Cornell Medical College Advances
Immune Deficiency Causing Type 1 Diabetes
By HERMAN ROSEN, M.D.
article recently published in the Journal of Clinical Investigation
by lead authors Drs. Noel Maclaren and Anjli Kukreja of the
Department of Pediatrics at Weill Cornell Medical College investigates
60 patients with immune-mediated type 1 diabetes. The study addresses
what predisposes to this condition, and the latest measures for
diagnosis and therapy. The authors suggest a new strategy for
combating the disease: stimulate rather than suppress the patientís
In immune-mediated diabetes, a genetic predisposition to autoimmunity
destroys the pancreatic beta cells that secrete insulin. Type
1 diabetes can also occur, less commonly, without autoimmunity.
Insulin therapy is always required in type 1 diabetes, which accounts
for about 10 percent of all diabetics.
In all their subjects, the authors found a deficiency in certain
kinds of white blood cells, called T regulatory cells, because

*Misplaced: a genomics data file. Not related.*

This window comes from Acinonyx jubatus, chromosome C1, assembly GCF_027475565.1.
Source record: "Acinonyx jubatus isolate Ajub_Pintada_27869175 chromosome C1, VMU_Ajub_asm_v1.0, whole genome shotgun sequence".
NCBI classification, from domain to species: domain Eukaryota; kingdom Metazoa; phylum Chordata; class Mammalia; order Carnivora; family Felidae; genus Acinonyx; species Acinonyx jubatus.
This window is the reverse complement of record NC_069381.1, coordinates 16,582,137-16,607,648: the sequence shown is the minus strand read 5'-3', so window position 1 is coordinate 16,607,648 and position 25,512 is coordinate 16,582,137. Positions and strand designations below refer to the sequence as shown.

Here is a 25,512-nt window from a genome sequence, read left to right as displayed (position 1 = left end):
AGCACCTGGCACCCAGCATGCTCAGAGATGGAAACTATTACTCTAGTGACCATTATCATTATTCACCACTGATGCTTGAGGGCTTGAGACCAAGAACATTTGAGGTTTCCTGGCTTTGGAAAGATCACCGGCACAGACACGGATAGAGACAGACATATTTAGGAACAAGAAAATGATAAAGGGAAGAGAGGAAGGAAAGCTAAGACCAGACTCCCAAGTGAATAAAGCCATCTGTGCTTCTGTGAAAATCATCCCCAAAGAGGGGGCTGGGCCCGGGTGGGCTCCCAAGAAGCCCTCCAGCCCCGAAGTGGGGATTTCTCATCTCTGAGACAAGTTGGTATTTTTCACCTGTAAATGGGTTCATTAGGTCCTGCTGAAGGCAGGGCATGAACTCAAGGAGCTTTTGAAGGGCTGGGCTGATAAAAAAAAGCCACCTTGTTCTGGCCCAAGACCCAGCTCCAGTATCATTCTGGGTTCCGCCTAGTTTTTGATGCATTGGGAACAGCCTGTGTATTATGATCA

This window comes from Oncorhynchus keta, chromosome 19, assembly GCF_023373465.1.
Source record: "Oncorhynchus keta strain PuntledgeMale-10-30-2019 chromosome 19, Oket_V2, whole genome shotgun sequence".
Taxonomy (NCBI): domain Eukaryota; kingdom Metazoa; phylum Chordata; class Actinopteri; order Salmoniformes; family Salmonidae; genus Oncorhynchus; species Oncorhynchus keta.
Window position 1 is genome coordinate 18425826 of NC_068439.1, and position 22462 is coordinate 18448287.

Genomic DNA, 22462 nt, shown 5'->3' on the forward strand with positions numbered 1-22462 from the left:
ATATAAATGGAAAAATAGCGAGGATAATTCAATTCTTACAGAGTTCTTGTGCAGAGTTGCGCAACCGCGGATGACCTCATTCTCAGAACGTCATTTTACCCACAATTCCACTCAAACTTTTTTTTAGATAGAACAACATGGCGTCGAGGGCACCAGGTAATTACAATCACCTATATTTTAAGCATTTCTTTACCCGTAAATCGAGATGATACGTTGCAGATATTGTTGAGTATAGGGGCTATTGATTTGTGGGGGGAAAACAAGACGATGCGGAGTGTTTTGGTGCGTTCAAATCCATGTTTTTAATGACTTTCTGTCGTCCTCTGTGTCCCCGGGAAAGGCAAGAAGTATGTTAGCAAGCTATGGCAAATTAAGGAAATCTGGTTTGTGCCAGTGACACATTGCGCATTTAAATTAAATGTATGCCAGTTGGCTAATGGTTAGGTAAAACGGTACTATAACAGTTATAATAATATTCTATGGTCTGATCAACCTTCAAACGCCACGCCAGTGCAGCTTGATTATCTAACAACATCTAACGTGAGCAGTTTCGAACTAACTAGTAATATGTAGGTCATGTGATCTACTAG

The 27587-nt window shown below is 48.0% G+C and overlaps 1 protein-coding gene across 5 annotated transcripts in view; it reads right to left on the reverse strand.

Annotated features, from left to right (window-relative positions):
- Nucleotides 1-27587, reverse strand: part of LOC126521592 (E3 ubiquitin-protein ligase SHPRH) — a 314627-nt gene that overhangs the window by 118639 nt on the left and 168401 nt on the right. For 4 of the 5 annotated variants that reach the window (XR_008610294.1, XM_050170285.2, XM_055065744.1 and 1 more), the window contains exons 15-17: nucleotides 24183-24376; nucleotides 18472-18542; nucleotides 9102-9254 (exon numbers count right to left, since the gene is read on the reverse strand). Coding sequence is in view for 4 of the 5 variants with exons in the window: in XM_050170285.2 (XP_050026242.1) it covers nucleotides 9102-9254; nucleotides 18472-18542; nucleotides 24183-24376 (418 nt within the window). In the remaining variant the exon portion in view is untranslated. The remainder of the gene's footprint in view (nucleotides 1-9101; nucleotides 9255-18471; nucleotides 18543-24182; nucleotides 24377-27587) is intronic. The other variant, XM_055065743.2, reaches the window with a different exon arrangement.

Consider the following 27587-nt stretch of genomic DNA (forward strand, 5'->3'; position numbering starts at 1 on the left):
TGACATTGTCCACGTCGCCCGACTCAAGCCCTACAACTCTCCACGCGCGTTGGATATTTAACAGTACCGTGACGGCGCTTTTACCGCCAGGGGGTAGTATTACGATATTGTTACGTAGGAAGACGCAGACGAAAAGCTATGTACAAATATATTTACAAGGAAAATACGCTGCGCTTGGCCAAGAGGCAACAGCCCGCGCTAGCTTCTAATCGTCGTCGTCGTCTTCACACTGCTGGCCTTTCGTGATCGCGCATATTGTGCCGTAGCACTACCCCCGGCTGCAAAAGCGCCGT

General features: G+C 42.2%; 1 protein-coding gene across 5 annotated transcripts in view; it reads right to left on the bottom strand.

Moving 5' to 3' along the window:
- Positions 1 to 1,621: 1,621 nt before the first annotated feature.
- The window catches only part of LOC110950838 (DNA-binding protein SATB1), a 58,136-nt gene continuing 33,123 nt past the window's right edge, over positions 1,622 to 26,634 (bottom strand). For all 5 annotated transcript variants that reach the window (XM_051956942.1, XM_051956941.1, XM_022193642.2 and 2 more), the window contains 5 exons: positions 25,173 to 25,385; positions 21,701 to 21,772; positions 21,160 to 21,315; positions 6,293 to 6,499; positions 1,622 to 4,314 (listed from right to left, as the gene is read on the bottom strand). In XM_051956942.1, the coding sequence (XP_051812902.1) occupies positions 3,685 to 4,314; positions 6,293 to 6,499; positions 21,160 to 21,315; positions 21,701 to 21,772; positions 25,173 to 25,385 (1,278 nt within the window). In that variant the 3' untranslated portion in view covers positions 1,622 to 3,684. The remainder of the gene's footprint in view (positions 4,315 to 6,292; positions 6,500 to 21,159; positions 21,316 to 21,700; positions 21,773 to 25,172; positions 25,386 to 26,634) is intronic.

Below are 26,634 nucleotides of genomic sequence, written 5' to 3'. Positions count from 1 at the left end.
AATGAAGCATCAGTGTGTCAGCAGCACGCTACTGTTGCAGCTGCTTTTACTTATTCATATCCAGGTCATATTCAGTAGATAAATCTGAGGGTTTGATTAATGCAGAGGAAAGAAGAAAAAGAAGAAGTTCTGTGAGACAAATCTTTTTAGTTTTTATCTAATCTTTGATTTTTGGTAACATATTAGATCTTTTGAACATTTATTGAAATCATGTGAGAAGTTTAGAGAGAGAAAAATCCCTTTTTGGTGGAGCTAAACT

they regulate the immune system and protect the body from being
attacked by its own defenses.
The deficiency is an absolute requirement for immune-mediated
diabetes, but not everyone with the deficiency will develop the
condition, but may develop other autoimmune diseases, such as
thyroiditis, Addisonís disease, vitiligo or multiple sclerosis.
Testing for this defect in T regulatory cells is useful in diagnosing
the immune form of type 1 diabetes, and predicting whether a relative
might develop it. First, the family member is tested for antibodies
to their own islet cells. If the test is positive it indicates
that the person is progressing toward diabetes, but not necessarily
clinical disease. Then the family member is tested for T regulatory
cells. Finding a deficiency at this time is strongly predictive
that type 1 diabetes will occur.
For years, physicians have tried to treat this autoimmune disease
by suppressing the immune system, and results have been disappointing.
The need for insulin persists and suppression of the immune system
predisposes to various infectious and malignant diseases. However,
results of this study suggest a new therapeutic strategy: instead
of suppressing the immune system, stimulate a select part of it,
the T regulatory cells.
To accomplish this stimulation of T regulatory cells, the authors
point to a substance, alpha-galactosylceramide, found in sea sponges
near Japan, which has turned out to be such an immunostimulant.
Reports of its trials in non-obese diabetic mice have been encouraging
say the authors. They suggest human trials of synthetic forms
of the stimulant soon.#
Dr. Herman Rosen is Clinical Professor of Medicine at Weill
Cornell Medical College.
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